The giant Namibian diversified company, Walvis Bay Corridors Group, has continued with its commitment to unlock economic growth in the SADC region connecting Botswana to global markets.
The Walvis Bay Corridors are an integrated system of well-maintained tarred roads and rail networks accommodating all modes of transport from the Port of Walvis Bay via the Trans Kalahari, Walvis Bay- Ndola- Lumbubashi Corridor, Trans Cunene and Trans Oranje corridors providing landlocked SADC countries with access to the global market.
The group executives this week hosted a business information sharing seminar with business leaders and government officials from the Ministry of Transport and Communications in Gaborone.
Mbahupu Hippy Tjivikua, the Chief Executive Officer (CEO) of Walvis Bay Corridors Group, said Botswana has strong potential to be a leading global player by doing trade through the corridors.
He noted that the Trans Kalahari Corridor (TKC) and Botswana Dry Port in Namibia are strategic.
“Namibia and Botswana should trade more due to the advantages of the TKC and Botswana’s dry port and Walvis Bay Port as well. Our mandate is to exploit Botswana to the global market through the facilitation of trade using our logistics hub. The delay of any cargo due to logistical glitches is loss of revenue for the state as well as the businesses. Botswana is strategic,” he said.
The Group indicated that it has already met with the Khoemacau Copper Mine officials in its bid to have the company exporting copper through the Walvis Bay Corridors and TKC effectively.
Business Development Manager at the Group, Irvaan Maharaj, said they also target to link Botswana to Brazil, particularly to have her tap into the rich Brazil’s sugar industry.
According to him, Brazil could export sugar to Botswana through the Trans Kalahari Corridor.
“The trade facilitation of sugar will be exported to Gaborone and Francistown with players in Botswana’s sugar industry getting the benefits for the expansion as well as networking too. A country such as Singapore doesn’t have minerals but it is a leading global economic hub due to transport and logistics. Botswana and Namibia have advantages of the corridors to grow,” he said.
The Permanent Secretary in the Ministry of Transport and Communications, Jimmy Opelo, said government is committed to utilize the corridors as gateway to export trade facilitation. Opelo said Botswana is grateful to Namibia for having allocated land for the building of dry port. He indicated that the dry port is strategically positioning Botswana to be the logistical hub as well.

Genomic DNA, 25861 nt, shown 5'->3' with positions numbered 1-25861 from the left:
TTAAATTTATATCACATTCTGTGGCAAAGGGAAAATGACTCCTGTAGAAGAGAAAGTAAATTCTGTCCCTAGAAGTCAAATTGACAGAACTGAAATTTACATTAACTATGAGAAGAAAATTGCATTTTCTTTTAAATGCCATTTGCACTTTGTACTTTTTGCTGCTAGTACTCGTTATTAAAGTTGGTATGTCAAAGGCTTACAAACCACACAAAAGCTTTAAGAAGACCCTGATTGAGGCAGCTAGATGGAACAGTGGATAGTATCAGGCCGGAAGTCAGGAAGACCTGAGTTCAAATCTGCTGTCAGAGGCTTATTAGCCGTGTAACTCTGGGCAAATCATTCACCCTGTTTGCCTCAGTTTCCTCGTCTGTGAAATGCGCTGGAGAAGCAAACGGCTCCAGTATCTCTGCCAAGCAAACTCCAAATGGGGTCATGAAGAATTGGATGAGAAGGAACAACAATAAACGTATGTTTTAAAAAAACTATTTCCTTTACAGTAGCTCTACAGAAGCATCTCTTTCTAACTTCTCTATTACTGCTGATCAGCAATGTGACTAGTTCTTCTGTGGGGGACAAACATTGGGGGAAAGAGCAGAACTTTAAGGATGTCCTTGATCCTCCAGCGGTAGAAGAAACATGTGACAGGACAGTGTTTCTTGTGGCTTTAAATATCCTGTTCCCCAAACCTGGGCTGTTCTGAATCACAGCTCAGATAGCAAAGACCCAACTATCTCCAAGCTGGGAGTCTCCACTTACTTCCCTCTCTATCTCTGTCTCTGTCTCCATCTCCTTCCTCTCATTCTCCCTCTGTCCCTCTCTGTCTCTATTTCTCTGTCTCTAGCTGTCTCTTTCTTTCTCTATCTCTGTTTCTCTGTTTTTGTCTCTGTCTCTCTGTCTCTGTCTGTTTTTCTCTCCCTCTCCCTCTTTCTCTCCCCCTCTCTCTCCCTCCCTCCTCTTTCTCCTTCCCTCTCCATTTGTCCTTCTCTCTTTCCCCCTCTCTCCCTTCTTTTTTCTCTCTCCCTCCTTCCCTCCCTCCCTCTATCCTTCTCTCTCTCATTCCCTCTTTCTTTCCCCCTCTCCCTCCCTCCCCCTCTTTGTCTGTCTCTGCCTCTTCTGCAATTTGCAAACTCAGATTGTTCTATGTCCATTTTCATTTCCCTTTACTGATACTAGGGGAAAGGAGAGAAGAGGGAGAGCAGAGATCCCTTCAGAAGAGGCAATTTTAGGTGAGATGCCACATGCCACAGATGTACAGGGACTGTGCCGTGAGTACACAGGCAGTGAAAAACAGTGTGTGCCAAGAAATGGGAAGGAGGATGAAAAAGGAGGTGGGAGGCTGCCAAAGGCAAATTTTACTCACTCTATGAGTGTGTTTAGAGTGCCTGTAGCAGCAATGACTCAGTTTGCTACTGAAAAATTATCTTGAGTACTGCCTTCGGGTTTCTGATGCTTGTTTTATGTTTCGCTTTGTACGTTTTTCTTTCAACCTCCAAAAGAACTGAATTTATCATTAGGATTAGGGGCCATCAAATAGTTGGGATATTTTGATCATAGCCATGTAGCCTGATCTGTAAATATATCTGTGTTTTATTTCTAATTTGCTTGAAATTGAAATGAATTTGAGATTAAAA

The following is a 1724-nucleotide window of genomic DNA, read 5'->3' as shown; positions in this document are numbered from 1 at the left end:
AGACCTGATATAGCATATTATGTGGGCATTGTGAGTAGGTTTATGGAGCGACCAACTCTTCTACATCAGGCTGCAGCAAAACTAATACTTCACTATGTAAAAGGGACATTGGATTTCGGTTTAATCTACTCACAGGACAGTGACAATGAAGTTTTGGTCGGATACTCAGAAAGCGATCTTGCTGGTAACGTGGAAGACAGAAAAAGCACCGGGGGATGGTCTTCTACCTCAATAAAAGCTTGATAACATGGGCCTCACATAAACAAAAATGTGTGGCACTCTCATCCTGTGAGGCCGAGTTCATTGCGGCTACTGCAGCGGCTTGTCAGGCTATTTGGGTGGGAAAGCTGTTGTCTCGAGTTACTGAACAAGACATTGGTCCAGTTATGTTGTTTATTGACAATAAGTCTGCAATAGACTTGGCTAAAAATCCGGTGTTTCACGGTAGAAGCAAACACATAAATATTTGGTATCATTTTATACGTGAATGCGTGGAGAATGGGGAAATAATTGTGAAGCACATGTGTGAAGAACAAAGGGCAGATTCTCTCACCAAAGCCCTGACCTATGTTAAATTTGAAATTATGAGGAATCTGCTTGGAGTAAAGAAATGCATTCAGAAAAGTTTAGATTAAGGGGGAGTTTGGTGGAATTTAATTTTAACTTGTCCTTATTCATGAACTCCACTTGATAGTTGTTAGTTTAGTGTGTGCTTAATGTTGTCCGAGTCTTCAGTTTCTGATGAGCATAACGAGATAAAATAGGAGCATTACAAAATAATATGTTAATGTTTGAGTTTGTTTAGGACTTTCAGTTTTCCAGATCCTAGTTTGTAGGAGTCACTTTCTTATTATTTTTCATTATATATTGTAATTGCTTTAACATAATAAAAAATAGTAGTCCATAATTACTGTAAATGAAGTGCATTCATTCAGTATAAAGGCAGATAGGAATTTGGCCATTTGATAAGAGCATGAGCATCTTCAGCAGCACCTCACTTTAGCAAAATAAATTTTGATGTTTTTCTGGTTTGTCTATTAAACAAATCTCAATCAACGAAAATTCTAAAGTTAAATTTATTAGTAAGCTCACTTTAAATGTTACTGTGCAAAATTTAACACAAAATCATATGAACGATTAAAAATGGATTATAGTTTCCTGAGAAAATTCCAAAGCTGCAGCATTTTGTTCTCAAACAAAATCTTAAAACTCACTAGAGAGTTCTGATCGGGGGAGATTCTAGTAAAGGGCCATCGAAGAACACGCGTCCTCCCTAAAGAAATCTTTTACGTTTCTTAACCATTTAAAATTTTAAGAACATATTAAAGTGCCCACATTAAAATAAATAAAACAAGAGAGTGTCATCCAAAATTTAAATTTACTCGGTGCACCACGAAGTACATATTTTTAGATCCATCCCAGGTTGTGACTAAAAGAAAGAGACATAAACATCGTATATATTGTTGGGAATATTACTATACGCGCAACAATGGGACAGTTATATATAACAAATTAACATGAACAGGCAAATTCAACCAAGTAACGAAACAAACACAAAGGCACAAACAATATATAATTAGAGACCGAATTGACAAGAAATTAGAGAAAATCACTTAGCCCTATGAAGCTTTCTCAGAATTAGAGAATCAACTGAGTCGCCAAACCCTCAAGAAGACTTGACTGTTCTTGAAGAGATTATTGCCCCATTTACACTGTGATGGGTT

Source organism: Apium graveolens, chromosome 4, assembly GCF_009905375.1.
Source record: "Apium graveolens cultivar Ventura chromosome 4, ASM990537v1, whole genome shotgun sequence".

Sea Rail Botswana
The acting Managing Director of Sea Rail Botswana, Derrick Mokgatle, said Botswana Dry Port in Namibia has made trade facilitation easier as it receiving cargo coming from the East. He said at the moment, the cargo volumes processed at the Botswana dry port are still very low.
“The volumes are expected to turnaround due to some of the expansion projects at the port that are underway. We anticipate to see the copper from Khoemacau mine also transported through the port. There are opportunities from the port and it is very effective. Business cannot lose revenues as it has been the case before as a result of delays in transportation of cargo for trade,” he added.
Botswana Unified Revenue Service (BURS) Commissioner General Jeannette Makgolo also said the corridors and the dry port have opportunities to generate more revenue for the government. Makgolo said they are in talks with authorities in Namibia to have Mamuno Border Post developed into one stop border post just like the Kazungula Border Post so as to speed up trade facilitation.
The President of Business Botswana, Gobusamang Keebine, implored governments of Botswana and Namibia to accord the corridors more development by connecting water, internet and network.
He said Botswana and Namibia have small populations, hence the need to grow the industrial base.
“Lack of implementation has been an obstacle to developments. It is important for Botswana and Namibia to empower their citizens and ensure that local business thrives. In the past two years in Botswana there have been more infrastructure projects on the water sector but the tenders were dominated by foreign companies. Local business should be empowered for growth,” he said.
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